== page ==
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Stainless Steel vs Glass Fibre Filter for Spirits?


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Hi All,

Looking for some recommendations regarding filtering. I'm currently using the 4 nozzle Enolmaster to bottle multiple flavors of gin (no sugar) and possibly whisky in the future.

1. What are the advantages and disadvantages of using stainless steel vs glass fibre filters?

2. Am I able to add pre-filter cartridges beforehand without affecting speed?

3. What filter materials are recommended for pre-filtering?



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Stainless steel filters are—in my humble opinion—a waste of money. I think people buy them based on an incorrect assumption. Namely, that they'll last longer or be more reusable. The thinking goes something like:

  1. Plastic is disposable. It has a finite lifespan, and most plastics must eventually be discarded
  2. Stainless steel is reusable, and most stainless steel implements last indefinitely
  3. Filters made of plastic (or glass) components must eventually be discarded
  4. Therefore…
  5. Filters made of stainless must last indefinitely!

It ain't necessarily so. Filters must be discarded because they eventually get plugged up with tiny particles. Cleaning/backflushing can help up to a point, but eventually there is no amount of regeneration that can bring the filter back. The crud is baked in to the filter pores. This happens regardless of whether the filter is made of plastic or stainless steel.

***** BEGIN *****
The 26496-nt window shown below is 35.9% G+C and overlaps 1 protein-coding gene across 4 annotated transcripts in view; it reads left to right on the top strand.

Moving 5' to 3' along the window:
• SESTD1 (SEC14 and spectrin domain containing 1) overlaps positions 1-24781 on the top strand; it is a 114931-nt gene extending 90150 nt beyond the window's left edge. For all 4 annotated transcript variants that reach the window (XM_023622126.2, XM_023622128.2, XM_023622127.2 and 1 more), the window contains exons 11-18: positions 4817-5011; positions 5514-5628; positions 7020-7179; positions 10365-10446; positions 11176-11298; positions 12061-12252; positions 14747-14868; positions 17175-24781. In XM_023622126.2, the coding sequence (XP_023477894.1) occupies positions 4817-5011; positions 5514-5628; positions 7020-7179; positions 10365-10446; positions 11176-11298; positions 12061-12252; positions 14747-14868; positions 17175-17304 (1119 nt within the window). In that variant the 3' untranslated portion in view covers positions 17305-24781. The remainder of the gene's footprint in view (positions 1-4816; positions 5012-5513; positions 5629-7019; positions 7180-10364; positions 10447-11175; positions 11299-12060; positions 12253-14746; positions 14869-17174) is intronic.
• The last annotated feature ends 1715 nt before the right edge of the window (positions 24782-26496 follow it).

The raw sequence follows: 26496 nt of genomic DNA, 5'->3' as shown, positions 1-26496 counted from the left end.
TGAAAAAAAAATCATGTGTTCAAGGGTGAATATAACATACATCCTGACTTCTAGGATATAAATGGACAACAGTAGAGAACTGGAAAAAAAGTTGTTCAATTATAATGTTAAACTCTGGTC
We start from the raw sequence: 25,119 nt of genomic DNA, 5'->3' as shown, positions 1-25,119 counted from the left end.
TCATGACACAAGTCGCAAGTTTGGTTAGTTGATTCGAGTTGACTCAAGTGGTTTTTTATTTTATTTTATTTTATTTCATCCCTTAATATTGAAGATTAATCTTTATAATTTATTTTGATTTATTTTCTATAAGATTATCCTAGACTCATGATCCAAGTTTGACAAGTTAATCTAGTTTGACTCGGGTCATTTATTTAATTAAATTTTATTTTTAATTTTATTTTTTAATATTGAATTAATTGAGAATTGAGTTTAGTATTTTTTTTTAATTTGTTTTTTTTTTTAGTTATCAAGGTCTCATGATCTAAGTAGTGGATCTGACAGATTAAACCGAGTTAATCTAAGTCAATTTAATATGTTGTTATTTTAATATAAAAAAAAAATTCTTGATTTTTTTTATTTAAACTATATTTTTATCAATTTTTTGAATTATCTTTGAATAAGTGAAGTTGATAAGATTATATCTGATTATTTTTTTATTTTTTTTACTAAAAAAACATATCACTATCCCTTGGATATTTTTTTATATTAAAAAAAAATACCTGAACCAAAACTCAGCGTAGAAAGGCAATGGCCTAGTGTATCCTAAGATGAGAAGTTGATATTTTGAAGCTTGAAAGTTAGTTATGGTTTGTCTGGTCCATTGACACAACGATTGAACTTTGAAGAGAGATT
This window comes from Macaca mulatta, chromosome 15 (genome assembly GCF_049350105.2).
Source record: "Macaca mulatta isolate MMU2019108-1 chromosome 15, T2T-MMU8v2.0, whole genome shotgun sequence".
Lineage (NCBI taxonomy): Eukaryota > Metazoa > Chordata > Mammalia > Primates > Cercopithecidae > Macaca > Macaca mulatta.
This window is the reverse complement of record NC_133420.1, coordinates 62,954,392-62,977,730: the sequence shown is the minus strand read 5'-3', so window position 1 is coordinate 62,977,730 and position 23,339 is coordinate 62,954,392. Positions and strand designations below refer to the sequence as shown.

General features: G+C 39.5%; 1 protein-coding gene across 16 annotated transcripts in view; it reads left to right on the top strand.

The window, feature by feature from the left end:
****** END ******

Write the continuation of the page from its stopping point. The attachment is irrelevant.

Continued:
Stainless steel is more difficult material to make into the kind of porous material that makes for effective filtration. Consequently, stainless steel filters are generally more expensive, less efficient, and tend to clog more quickly than filters made of glass, polypropylene, etc. Stainless steel filters are great for applications where the filtrate is too hot, cold, or aggressive for normal filter media types, but I don't think they make sense in most beverage applications. They cost more, and the perceived benefits are illusory.

So what does work well for spirits? Pleated glass fiber cartridges (like the Graver GFC cartridges we carry) are great for spirits. Because glass fiber media carries a slight ionic charge, it is more effective at picking up haze-forming colloids and the like. Pleated polypropylene (like the QMC cartridges we carry) is the all-purpose standard. It is inert, so no charge, but very effective at general solids removal.

WRT your second question about pre-filtering affecting speed, it shouldn't. Every filter has different nominal flow rates, which will be affected by all sorts of upstream factors. The rule of thumb I count on is that you will see about 3-5 GPM of flow rate for every 10" of filter. So if you are using a 30" filter, you should see a maximum potential flow rate of 9-15 GPM. If you are using two, three, or more 30" filters in series that doesn't change anything. If one of the filters clogs you will see a decrease in flow rate, of course.


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